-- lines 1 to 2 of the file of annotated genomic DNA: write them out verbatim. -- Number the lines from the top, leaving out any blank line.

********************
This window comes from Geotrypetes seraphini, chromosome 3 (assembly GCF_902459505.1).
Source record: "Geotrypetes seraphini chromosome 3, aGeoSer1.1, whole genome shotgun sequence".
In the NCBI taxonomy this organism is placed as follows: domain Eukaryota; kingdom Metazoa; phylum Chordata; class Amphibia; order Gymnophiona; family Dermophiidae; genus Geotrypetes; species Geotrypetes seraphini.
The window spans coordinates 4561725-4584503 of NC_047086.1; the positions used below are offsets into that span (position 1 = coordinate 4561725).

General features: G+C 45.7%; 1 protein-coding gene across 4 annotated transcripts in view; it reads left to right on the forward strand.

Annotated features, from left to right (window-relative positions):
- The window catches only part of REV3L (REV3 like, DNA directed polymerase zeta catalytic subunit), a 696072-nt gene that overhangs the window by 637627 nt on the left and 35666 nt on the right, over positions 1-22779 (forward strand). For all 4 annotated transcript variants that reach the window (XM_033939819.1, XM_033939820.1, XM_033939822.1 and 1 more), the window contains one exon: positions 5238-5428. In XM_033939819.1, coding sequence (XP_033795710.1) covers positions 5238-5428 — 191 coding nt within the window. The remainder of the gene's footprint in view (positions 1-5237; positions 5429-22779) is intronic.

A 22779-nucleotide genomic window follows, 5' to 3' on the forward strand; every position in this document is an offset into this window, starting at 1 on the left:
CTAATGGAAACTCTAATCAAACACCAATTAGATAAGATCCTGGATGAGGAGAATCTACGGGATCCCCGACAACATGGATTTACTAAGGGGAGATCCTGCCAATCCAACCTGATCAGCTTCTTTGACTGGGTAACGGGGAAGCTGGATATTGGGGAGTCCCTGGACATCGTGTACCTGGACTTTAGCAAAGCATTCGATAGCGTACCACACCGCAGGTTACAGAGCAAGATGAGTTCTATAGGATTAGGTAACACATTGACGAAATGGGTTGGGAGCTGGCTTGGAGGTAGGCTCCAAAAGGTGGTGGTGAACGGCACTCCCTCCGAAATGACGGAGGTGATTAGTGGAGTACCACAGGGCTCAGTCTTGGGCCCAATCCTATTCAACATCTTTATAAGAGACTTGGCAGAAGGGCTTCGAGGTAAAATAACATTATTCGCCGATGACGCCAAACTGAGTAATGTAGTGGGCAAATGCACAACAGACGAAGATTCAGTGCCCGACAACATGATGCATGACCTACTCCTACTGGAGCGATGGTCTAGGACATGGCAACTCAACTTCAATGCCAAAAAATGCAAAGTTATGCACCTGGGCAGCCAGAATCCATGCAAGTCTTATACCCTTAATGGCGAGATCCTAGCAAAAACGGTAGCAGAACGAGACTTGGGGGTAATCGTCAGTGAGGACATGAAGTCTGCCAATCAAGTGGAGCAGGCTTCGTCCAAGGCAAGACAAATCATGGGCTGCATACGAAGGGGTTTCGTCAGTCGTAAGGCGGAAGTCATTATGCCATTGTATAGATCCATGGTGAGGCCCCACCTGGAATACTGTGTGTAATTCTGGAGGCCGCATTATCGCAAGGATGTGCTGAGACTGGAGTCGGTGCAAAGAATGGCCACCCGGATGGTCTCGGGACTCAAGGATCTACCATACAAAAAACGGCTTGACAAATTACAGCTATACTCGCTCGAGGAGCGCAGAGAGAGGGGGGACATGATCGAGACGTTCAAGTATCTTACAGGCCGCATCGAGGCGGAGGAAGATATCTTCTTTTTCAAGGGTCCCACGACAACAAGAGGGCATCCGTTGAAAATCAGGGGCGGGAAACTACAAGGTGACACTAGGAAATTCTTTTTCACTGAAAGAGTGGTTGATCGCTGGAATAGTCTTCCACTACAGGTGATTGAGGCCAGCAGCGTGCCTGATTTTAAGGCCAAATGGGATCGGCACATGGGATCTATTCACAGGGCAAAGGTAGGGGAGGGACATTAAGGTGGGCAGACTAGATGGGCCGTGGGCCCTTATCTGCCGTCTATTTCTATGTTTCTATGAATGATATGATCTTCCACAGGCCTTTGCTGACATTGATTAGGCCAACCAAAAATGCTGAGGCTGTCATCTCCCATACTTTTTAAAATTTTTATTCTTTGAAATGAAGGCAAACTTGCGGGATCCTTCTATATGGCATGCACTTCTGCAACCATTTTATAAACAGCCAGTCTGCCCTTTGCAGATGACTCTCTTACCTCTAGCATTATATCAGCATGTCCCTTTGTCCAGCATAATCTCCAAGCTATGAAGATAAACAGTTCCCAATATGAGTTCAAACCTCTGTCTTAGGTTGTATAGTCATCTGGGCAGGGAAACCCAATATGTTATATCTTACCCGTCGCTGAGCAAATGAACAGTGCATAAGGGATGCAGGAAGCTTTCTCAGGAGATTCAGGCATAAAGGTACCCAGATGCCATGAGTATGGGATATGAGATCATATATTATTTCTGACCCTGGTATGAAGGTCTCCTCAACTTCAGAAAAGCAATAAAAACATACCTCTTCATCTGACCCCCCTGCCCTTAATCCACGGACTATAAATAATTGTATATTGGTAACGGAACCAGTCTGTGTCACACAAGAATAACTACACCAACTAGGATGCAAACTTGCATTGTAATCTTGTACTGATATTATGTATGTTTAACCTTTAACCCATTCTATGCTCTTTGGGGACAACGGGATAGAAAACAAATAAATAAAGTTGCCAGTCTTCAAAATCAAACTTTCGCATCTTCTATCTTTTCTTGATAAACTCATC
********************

This window comes from Geotrypetes seraphini, chromosome 3 (assembly GCF_902459505.1).
Source record: "Geotrypetes seraphini chromosome 3, aGeoSer1.1, whole genome shotgun sequence".